It should be noted that some sectors within the Chinese economy are restricted or prohibited to foreign investors entirely, or permitted only with a Chinese partner. Restricted sectors are subject to high-levels of scrutiny and require higher levels of administrative approval or restricted levels of ownership, whereas prohibited sectors do not allow any form of FDI. A more in depth list of what sectors not allowed is published and updated regularly, called the Negative List. Other countries also have certain restrictions or criteria for investment approval from foreign business, which China businesses also need to be aware of when researching potential markets.
It is important establish a price guide for the target company early on in the acquisition process. It is also necessary to combat any ambiguity regarding roles and importance of each existing management team member should they choose to stay post-acquisition or merger. Each existing member of the vendors company should have a clear idea of where they will integrate when the merger takes place.
From the buying company’s perspective, there are other factors to be considered, such as any incentive schemes for existing staff, whether the vendor will take stage payments or earn out, and whether the vendor will provide warranties and indemnities. Companies that were not openly for sale may offer a partial disposal to you if they agree with the terms of your arrangement whereas a company that is seeking to be bought may offer a total disposal.
However, purchasing companies should also consider why a vendor has put their company up for sale in the first instance. Purchasers need to be aware of any desires to sell that are motivated by debt, problematic investor-employee relations, or low-growth industries.
Initial due diligence
If the company is for sale, a detailed information memorandum (IM) should ideally will be available, subject normally to the signing if a non-disclosure agreement (NDA). An IM will provide basic information about the company and will form the basis of any initial due diligence and offer for the company. However, if the target company is not openly advertised for sale, then such a detailed document may not be available and more research may be required. Before undertaking any further detailed due diligence, consider if the business has any significant issues or whether there are any non-negotiable deal breakers that will affect the decision to acquire. In particular, the following should be considered regarding the target company:
- Does it fit into the current business platform
- Does it rely on any specific customers or suppliers and how secure will these be post acquisition
- Does it have excessive bank debt, and if so, how will you approach this under your ownership
- Does it fall within an industry that may be restricted to foreign ownership or levels of inbound investment
It is important to consider the above points and others that are specific to your business needs and intentions before making an offer. Examining the balance sheets of a company also ensures that you are able to plan appropriately for the future and set aside financial capital. It is also worth waiting until a heads of terms (HOT) have been agreed before embarking on a more-detailed examination of the company’s business and prospects.
During the process of planning an M&A, it is beneficial to seek third-party objective advice. Accountants, lawyers, and other specialists will advise on market research, legal, financial, and national and international taxation laws. The Chinese taxation and legal system is notoriously difficult to navigate for domestic firms, let alone foreign entities, particularly in relation to inbound investment and employment laws. Investment regulations in China are still not fully transparent and are not specifically designed to be foreigner-friendly. Actively seeking advice is a preventative measure that will safeguard you and your company from making any legal infringements.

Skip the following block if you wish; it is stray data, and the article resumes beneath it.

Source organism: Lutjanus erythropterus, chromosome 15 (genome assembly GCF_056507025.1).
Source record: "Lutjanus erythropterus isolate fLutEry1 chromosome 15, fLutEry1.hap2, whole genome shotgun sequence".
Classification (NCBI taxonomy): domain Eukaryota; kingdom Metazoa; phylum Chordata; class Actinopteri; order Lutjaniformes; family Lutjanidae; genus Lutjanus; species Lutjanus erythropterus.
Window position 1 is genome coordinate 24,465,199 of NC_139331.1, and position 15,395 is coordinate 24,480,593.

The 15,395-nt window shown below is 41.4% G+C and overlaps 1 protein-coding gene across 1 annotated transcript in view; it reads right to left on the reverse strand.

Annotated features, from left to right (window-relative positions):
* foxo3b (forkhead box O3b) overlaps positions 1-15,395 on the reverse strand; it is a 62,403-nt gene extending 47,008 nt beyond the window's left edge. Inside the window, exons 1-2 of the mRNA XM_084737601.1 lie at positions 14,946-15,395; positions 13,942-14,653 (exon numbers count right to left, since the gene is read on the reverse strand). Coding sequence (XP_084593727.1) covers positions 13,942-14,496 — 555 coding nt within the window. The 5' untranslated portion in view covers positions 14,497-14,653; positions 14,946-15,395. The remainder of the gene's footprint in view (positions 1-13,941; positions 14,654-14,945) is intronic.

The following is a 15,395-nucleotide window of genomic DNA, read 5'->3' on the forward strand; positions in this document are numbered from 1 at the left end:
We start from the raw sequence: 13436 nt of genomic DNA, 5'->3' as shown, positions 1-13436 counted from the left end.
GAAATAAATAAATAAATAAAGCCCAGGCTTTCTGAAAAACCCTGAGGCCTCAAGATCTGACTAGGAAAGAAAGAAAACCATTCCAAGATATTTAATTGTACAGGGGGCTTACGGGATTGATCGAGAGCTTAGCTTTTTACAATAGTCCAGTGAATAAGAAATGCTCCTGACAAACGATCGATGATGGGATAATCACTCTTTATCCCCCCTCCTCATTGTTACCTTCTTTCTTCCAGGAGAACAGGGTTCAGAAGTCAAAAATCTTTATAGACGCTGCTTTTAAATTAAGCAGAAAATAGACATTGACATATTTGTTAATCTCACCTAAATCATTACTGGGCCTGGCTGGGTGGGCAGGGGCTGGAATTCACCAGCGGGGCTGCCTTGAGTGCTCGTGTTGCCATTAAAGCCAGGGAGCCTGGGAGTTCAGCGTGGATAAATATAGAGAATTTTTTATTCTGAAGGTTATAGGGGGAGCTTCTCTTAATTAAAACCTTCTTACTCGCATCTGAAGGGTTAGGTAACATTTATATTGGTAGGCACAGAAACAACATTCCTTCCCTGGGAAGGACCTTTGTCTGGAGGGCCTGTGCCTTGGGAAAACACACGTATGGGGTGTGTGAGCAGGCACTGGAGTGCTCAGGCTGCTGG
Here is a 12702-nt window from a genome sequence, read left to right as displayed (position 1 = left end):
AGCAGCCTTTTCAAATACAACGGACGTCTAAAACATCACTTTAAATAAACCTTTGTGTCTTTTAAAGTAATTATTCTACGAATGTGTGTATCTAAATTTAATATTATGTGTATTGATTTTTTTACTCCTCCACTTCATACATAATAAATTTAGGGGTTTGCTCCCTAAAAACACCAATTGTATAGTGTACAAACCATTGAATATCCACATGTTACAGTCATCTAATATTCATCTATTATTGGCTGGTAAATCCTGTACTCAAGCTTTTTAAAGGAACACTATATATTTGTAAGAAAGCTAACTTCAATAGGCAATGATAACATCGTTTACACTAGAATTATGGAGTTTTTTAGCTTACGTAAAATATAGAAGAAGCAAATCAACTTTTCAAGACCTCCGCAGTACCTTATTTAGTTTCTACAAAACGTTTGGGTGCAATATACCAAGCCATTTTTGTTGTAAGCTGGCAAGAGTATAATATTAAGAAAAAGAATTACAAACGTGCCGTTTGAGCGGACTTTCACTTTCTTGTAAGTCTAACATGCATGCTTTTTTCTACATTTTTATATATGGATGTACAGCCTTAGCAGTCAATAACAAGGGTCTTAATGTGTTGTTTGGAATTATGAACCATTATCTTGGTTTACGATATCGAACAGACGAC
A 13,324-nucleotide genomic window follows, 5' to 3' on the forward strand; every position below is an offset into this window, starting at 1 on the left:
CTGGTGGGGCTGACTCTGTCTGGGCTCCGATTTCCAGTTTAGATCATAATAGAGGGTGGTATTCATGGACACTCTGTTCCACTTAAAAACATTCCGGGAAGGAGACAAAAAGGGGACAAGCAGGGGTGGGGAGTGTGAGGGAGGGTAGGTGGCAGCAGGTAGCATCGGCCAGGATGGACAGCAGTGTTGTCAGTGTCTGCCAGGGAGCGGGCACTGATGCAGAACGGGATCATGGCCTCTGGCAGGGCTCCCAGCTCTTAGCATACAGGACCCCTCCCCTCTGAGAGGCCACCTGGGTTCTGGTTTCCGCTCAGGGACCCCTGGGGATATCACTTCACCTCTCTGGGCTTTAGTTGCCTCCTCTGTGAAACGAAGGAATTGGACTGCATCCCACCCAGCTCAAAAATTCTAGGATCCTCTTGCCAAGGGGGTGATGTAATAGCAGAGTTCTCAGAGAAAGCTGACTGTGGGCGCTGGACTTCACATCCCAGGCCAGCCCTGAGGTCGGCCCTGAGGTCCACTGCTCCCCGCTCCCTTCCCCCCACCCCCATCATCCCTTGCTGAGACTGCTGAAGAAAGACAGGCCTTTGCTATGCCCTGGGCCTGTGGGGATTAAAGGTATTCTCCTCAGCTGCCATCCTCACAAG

It is also important to consult advisors about the target company’s existing liabilities arising from workforce employment terms and pensions. The acquirer must be prepared to absorb and take responsibility of these existing liabilities under new ownership. For instance, China has very rigid labour and employment laws, with contracts that involve many employee remuneration commitments. Should employees from the merging companies wish to terminate their contracts, employers are required by law to provide remuneration or economic compensation. If the termination turns sour, it may become very difficult to terminate a contract and the employer may be required to pay double compensation as stipulated under the Labour Contract Laws (LCL).
Moreover, foreigners living and working in China have different taxation and employment requirements and allowances that need to be accounted for when considering inbound and/or outbound investment. Professional advisors will also be able to suggest whether an M&A is not the most optimal path for your business, and should be able to address these legal issues as well as structure the purchase price and the working capital needs of the company post-merger. Working capital that may have to be advanced to the company may be reflected in the final purchasing price.
Making an offer
Advisors will help you to value the company and decide the form that any offer should take. It is best to utilise your professionals and team to prepare your own forecasts and not simply rely on the vendors figures. Forecasts will show the profits and working capital requirements of the business under the new ownership. Also, it is generally better to make the an offer via advisors and outline the timescale for when the acquisition will be completed, including evidence of funding if so required. This allows their impartiality in the process and both sides to have time to reflect in negations.